You might wonder, “doesn’t that sound like standard operating procedures with extra steps?” After all, as the name implies, standard operating procedures are a set of step-by-step instructions that explain how routine tasks are carried out.
Now, we have to establish that while IT departments also have SOPs for managing technology assets, they are used differently from the way policy docs are used.
While SOPs & IT policies are pretty similar, the difference is right there in the definitions — IT policies are general guidelines that are strongly suggested, while SOPs are detailed, step-by-step instructions a user must follow for a process to be successful.
And, very importantly, SOPs are designed based on past experiences, while IT policies are usually industry best practices created from the beginning.
In summary, SOPs are:
- Designed to solve future problems based on experience.
- Built for specific, complex tasks.
- Usually written by stakeholders who’ll be using them or at least will be involved in using them.
On the other hand, IT policies are broad and very generalistic, and they’re usually based on industry best practices. While SOPs are often rigid and must be followed sequentially, IT policies can be flexible in exceptional situations that are not covered by the policy.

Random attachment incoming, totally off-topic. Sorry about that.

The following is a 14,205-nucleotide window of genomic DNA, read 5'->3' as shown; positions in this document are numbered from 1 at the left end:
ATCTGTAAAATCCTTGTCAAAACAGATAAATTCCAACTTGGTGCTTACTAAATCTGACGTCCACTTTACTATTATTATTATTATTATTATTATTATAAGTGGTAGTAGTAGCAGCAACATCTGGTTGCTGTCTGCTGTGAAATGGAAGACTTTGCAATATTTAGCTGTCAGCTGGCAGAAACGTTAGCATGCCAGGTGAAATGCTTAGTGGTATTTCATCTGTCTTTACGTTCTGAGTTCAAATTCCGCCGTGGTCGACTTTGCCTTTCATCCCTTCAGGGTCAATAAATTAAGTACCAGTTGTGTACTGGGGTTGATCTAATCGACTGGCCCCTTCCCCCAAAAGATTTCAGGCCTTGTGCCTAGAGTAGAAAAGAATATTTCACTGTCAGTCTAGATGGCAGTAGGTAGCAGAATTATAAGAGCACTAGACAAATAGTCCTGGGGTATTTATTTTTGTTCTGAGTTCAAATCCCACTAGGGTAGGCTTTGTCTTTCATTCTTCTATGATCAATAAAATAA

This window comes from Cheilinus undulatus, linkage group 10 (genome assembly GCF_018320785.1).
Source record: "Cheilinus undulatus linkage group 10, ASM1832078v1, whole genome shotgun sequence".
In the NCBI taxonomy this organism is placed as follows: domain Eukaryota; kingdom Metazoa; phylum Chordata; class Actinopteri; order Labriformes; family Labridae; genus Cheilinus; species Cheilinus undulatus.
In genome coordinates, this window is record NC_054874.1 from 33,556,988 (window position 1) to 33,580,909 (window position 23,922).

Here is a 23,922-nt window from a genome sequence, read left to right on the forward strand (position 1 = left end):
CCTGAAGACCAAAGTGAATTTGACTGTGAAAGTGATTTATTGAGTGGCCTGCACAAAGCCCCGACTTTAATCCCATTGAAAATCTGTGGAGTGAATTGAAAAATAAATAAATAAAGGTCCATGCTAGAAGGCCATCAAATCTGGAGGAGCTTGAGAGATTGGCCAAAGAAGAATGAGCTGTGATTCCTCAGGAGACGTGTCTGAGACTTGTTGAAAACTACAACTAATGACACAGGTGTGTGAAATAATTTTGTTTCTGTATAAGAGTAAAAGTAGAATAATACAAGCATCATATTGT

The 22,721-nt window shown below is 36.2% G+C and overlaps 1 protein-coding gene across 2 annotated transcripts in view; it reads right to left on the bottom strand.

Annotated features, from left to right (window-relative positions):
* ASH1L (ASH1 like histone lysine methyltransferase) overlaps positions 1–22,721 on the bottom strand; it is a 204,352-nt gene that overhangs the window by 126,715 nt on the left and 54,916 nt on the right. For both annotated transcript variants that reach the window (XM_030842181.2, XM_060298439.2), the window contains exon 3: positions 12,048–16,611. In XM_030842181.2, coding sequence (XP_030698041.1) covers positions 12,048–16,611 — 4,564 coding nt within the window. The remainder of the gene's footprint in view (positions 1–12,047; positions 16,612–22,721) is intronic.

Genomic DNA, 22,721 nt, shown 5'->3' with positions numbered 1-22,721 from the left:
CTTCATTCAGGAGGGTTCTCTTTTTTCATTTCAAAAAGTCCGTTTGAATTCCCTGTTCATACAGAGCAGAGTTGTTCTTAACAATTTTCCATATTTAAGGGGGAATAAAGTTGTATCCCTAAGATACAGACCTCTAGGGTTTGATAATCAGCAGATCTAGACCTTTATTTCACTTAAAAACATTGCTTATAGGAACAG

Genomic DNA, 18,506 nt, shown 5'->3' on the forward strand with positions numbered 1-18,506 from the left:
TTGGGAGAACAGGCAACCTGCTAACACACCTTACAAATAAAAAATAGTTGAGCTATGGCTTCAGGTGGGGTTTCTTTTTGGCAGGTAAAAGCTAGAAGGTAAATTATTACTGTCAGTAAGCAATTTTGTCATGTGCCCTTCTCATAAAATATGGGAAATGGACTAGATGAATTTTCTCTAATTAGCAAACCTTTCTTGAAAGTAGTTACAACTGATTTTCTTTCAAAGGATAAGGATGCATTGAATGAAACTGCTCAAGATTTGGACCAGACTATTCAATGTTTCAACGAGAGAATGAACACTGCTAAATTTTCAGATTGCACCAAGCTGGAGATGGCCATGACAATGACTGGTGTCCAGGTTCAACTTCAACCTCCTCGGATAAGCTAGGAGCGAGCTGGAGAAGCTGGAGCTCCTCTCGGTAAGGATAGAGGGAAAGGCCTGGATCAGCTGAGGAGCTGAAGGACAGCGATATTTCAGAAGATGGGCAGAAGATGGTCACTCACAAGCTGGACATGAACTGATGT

We’ve published dozens of in-depth guides on SOPs, including one that explains the difference between SOPs & policies in detail and why you need both as part of your knowledge management strategy.
Why do IT policies matter?
IT policies help growing companies protect their technology infrastructure, data, and intellectual property from cyber threats, regulatory violations, and other risks.
For instance, a five-person startup made up of engineers and a designer may not see the need for IT policies & SOPs—they’ve all been working together from the start and no doubt, everyone knows how to update subscriptions, secure their device, evade phishing emails, pay vendors compliantly, and not misuse company resources.
At that stage, it doesn’t even make sense for hackers & ransomware vendors to attack you — you’re just not big enough for them to bother.
But, once you start scaling up and you’re at 51 - 200+ employees, everything can get messier. You now have a mix of non-technical employees who can’t figure out basic technical details that developers and hackers take for granted; there are dozens of middle managers who have the authority to hire freelancers but don’t know how to do it compliantly; a few employees using their corporate email addresses for private conversations, and; a higher risk of being attacked by hackers, malware, etc.
It’s not a matter of if but when emergencies will arise and you don’t want to be left unprepared when it happens.
IT policies serve as a second brain where growth-stage companies can store best practices for managing technology assets, whether it’s setting up a new hire’s laptop or pushing code to production.